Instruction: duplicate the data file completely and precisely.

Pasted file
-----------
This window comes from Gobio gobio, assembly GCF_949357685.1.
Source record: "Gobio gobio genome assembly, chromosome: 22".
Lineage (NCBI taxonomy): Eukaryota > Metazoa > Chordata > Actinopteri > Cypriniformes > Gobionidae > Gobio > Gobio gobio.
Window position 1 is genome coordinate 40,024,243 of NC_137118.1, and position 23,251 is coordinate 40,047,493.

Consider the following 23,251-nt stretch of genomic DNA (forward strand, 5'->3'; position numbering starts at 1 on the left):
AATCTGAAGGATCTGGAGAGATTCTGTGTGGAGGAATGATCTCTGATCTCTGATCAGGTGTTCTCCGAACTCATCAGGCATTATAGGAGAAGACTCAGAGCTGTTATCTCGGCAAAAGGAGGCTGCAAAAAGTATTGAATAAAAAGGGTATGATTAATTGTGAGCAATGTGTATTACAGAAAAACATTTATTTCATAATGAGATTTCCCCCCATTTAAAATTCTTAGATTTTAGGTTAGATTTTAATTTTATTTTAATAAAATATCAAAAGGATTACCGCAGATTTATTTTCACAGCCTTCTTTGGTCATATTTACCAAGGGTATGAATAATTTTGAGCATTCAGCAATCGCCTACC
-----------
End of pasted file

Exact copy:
This window comes from Gobio gobio, assembly GCF_949357685.1.
Source record: "Gobio gobio genome assembly, chromosome: 22".
Lineage (NCBI taxonomy): Eukaryota > Metazoa > Chordata > Actinopteri > Cypriniformes > Gobionidae > Gobio > Gobio gobio.
Window position 1 is genome coordinate 40,024,243 of NC_137118.1, and position 23,251 is coordinate 40,047,493.

Consider the following 23,251-nt stretch of genomic DNA (forward strand, 5'->3'; position numbering starts at 1 on the left):
AATCTGAAGGATCTGGAGAGATTCTGTGTGGAGGAATGATCTCTGATCTCTGATCAGGTGTTCTCCGAACTCATCAGGCATTATAGGAGAAGACTCAGAGCTGTTATCTCGGCAAAAGGAGGCTGCAAAAAGTATTGAATAAAAAGGGTATGATTAATTGTGAGCAATGTGTATTACAGAAAAACATTTATTTCATAATGAGATTTCCCCCCATTTAAAATTCTTAGATTTTAGGTTAGATTTTAATTTTATTTTAATAAAATATCAAAAGGATTACCGCAGATTTATTTTCACAGCCTTCTTTGGTCATATTTACCAAGGGTATGAATAATTTTGAGCATTCAGCAATCGCCTACC